The Data Foundation is thrilled to announce its fourth annual open data conference, Data Transparency 2016. DT2016 will bring together government leaders, transparency advocates, and the technology industry to transform government information from disconnected documents into open data. DT2016 will be held on Wednesday, September 28, at the Washington Convention Center in Washington, DC.
As one of its program tracks, DT2016 will feature the first-ever federal Open Data Summit, a celebration of eight years of open data progress by federal agencies across diverse domains like energy, health care, and transportation.
The Data Transparency Coalition is changing its name to Data Coalition. Today also marks the launch of the Data Foundation, the nation’s first industry-focused open data research organization. Through research, education, and programming, the new Foundation will illuminate the benefits of transforming government information into standardized, open data.
The Data Foundation and PwC Public Sector have co-published Standard Business Reporting: Open Data to Cut Compliance Costs, which details how Australia and the Netherlands were able to cut a combined total of roughly $832 million in costs related to regulation compliance, a number projected to increase with time. The countries accomplished this feat by replacing staid document-based regulation reporting with standardized and open data formats, a concept known as Standard Business Reporting.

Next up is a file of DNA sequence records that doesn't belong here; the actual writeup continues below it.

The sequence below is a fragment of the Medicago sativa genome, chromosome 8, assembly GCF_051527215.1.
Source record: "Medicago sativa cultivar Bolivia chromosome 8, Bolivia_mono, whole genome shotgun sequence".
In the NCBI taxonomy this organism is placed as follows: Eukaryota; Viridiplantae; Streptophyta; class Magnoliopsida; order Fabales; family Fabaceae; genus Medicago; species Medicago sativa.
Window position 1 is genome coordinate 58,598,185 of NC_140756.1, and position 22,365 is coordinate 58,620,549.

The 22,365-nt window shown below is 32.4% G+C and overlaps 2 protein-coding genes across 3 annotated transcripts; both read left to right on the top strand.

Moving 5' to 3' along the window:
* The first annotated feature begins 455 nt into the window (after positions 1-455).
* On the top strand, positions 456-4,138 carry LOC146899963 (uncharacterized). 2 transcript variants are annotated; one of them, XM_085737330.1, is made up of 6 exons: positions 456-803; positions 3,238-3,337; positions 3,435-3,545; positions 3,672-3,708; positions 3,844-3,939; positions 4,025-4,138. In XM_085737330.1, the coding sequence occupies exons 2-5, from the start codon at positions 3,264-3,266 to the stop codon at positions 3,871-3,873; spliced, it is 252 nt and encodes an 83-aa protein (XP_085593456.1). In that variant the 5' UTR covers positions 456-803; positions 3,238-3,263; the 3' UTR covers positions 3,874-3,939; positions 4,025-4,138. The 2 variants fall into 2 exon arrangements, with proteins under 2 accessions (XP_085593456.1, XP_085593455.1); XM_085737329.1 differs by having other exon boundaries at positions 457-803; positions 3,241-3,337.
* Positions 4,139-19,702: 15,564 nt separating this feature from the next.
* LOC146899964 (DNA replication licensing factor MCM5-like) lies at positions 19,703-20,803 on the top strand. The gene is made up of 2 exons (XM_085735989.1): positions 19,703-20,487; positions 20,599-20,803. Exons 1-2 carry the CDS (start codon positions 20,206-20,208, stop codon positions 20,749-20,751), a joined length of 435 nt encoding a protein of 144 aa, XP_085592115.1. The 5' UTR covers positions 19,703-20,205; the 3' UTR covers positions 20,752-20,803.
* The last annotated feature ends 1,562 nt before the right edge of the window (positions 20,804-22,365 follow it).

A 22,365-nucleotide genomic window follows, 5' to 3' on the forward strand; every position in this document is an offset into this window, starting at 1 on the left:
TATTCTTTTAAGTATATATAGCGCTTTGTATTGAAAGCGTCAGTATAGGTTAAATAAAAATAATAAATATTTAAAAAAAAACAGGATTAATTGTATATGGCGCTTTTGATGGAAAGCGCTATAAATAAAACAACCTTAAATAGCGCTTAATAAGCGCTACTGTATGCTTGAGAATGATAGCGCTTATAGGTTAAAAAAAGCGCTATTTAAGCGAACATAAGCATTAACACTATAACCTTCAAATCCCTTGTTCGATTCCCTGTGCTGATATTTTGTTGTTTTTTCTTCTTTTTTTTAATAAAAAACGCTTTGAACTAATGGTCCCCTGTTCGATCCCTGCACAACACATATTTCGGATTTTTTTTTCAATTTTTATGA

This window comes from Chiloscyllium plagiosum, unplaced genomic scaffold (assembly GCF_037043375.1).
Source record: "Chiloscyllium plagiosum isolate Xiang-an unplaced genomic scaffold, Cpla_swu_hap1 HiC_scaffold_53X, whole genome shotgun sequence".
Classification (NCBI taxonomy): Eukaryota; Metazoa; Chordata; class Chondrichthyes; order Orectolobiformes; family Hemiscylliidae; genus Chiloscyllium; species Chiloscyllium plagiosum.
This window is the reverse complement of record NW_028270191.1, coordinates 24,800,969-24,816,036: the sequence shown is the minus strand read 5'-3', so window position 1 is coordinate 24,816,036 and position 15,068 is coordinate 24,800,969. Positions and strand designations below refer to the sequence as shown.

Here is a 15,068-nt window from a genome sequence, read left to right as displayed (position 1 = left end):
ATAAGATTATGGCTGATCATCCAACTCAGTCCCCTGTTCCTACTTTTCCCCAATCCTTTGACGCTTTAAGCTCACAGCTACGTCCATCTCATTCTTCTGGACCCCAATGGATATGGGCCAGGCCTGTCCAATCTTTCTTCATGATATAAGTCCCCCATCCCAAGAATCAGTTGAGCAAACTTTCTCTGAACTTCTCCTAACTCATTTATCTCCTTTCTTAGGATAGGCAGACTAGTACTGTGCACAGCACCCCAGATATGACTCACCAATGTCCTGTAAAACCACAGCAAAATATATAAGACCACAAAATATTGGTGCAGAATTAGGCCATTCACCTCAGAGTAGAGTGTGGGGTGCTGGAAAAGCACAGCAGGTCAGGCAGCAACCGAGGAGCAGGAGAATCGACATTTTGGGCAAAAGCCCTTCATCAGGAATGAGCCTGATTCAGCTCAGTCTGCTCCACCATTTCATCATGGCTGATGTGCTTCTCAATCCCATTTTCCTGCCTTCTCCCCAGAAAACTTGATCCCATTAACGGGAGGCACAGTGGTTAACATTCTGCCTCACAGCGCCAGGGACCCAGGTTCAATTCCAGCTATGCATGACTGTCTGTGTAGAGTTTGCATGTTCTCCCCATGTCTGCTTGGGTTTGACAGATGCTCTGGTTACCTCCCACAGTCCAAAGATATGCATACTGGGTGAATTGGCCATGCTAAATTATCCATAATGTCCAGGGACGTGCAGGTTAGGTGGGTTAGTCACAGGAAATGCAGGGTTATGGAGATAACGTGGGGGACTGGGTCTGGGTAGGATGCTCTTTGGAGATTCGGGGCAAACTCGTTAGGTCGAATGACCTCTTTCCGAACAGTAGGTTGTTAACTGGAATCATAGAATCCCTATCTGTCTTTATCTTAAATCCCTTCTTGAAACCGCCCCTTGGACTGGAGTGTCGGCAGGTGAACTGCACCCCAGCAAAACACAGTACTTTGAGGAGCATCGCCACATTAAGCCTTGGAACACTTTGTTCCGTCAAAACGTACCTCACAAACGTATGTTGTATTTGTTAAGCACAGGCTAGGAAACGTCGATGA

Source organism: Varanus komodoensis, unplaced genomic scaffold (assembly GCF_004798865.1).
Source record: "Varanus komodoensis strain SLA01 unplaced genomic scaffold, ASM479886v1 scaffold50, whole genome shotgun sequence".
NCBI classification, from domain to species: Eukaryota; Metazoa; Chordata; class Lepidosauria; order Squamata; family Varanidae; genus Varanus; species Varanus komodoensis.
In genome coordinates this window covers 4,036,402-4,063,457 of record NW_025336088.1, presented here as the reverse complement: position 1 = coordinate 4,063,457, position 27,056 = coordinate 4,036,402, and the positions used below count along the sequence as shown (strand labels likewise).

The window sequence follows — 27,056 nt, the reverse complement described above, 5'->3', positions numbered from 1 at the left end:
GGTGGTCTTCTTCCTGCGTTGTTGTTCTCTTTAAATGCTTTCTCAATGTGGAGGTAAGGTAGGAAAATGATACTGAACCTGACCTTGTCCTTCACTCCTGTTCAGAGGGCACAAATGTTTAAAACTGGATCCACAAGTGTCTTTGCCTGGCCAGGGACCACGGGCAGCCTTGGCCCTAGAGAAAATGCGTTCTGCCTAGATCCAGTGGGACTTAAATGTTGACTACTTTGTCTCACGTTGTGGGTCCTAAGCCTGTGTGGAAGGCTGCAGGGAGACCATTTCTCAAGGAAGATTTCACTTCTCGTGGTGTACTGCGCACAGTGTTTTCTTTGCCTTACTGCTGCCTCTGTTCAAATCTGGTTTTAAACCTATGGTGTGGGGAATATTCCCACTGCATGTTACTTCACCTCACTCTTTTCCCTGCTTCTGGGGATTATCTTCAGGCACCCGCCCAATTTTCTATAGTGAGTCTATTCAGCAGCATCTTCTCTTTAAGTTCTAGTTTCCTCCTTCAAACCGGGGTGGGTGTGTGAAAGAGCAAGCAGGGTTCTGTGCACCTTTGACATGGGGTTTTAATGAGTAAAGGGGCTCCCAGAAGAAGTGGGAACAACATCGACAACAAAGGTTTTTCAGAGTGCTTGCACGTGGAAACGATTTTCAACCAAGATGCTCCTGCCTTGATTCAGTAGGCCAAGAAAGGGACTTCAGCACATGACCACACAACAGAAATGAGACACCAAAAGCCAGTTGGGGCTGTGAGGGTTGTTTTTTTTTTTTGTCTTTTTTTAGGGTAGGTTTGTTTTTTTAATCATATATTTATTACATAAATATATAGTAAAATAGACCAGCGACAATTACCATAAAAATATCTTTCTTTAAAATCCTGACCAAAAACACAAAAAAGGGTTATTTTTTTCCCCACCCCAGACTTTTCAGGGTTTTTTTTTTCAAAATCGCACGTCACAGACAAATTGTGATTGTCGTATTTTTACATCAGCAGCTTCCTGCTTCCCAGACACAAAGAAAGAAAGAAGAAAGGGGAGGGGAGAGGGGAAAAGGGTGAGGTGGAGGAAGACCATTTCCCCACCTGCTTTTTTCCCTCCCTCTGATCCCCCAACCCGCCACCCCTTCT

For advocates of data transparency in government, there is much to feel good about these days. Public officials aren’t just taking an increased interest in open data. They are doing so for increasingly good reasons.
In “The State of the Union of Open Data, 2016,” a paper co-authored by Grant Thornton and The Data Foundation — an open data research organization that supports standardization efforts throughout the federal government — multiple agency leaders acknowledge the value of open data, but note that the federal government is still in the early stages of capitalizing on it.
Government’s pivot toward open data can be seen with the passage of the Data Act in 2014 and the Obama administration’s focus on open government initiatives. But data standardization has not progressed at the rate necessary to take advantage of the growing amount of open data, a new report from the Data Foundation and Grant Thornton said.